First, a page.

Water in effected areas has become unsuitable for drinking, and Palestinian farmers are unable to cultivate their crops. Further, a report published in the Palestine Israel Journal explains that a number of polluting factories were moved from Israel Proper into the West Bank due to carcinogenic chemical emissions and protests from the Israeli public:

"A pesticide factory in Kfar Saba [Israel] which produces dangerous pollutants has been moved to an area near Tulkarem [West Bank]... The Dixon Gas industrial factory, which was located in Netanya, inside Israel, has also been moved to the Tulkarem area. The solid waste generated by the factory is burned in open air."

Unlike Israeli citizens, Palestinians have no effective political recourse against the presence of industries that endanger their health. Palestinians are unable to stop Israel's destruction of their environment because the occupation denies them the sovereignty critical to maintaining a sustainable presence on the land. Sixty-two per cent of the West Bank is designated as Area C meaning that it is under direct Israeli military control.

The ARIJ study cited above states that "around 80 per cent of the solid waste generated by the [Israeli] colonists is dumped at dumping sites located within the West Bank".

Furthermore, the Israeli Chemical and Military industries have both dumped hundreds of thousands of tons of hazardous waste in the West Bank, a clear violation of the Basel Convention, of which Israel is a signatory. The Palestinian leadership is powerless to prevent this, even though many of these dumping sites constitute severe a health and safety hazards to nearby Palestinian cities and communities.

Environment in crisis

Israel also uses its domination of Palestinian land to prevent Palestinians from building sustainable Infrastructure. A joint Palestinian-Israeli NGO recently partnered with a German aid agency to build small, reliable solar and wind generators for the impoverished Palestinian community in the Israeli-controlled South Hebron Hills (since the Israeli government refuses to recognise this community, it has failed to provide it with electricity as per its obligations under the Geneva Conventions). The Israeli government has recently issued demolition orders against the installations, arguing that they were built without permits. According to data from OCHA, Israel denies building permits to Palestinians in Area C 94 per cent of the time.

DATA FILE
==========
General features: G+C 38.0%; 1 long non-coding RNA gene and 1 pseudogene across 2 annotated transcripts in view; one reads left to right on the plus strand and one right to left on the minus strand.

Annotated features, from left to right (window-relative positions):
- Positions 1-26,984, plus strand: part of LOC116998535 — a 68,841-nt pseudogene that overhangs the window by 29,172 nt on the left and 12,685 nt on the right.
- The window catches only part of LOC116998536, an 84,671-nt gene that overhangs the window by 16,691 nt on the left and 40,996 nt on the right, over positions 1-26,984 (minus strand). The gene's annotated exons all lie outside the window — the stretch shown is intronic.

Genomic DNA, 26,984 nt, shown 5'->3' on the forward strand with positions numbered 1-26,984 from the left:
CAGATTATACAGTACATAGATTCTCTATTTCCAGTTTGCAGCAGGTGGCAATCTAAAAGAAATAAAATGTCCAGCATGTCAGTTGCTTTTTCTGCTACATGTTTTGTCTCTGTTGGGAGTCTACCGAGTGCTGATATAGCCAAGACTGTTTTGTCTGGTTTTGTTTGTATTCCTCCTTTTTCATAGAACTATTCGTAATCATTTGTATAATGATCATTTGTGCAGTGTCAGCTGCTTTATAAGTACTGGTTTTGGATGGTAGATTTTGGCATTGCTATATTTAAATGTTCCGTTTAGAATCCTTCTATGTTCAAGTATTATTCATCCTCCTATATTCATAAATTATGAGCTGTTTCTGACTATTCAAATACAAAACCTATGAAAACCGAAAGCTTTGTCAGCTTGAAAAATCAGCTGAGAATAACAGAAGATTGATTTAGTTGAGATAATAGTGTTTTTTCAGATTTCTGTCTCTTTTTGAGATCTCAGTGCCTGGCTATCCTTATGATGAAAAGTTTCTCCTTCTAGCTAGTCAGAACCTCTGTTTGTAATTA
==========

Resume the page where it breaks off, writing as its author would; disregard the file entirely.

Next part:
The siege of Gaza has made the environmental situation there even more dire than in the West Bank. Israeli consumption from wells surrounding Gaza, and water scarcity enforced by Israel's blockade that has forced over-pumping within Gaza, has begun to cause the intrusion of seawater into the Coastal Aquifer on which Gazans rely.

In addition, Israel's assault on Gaza at the end of 2008 destroyed much of Gaza's waste management capacity, and left the tiny costal strip with huge mounts of toxic waste. The fact that Israel has prevented critical waste management infrastructure from entering Gaza since 2007 has greatly exacerbated this problem. Today, only five per cent of water available in Gaza is suitable for drinking, according to B'Tselem.

There is no point in denying it: Israel's occupation is the significant cause of the pollution and radical transformation of the Palestinian environment.

The occupation and its policies are the antithesis of Earth Day, an occasion that was celebrated by people around the world this month. When Earth Day arrives next year, Palestinians hope to celebrate it as responsible custodians of their own country. That will only be possible if we finally put an end to Israel's occupation.

Dr Yousef Abu Safieh is Chairman of the Environment Quality Authority of Palestine.

The views expressed in this article are the author's own and do not necessarily reflect Al Jazeera's editorial policy.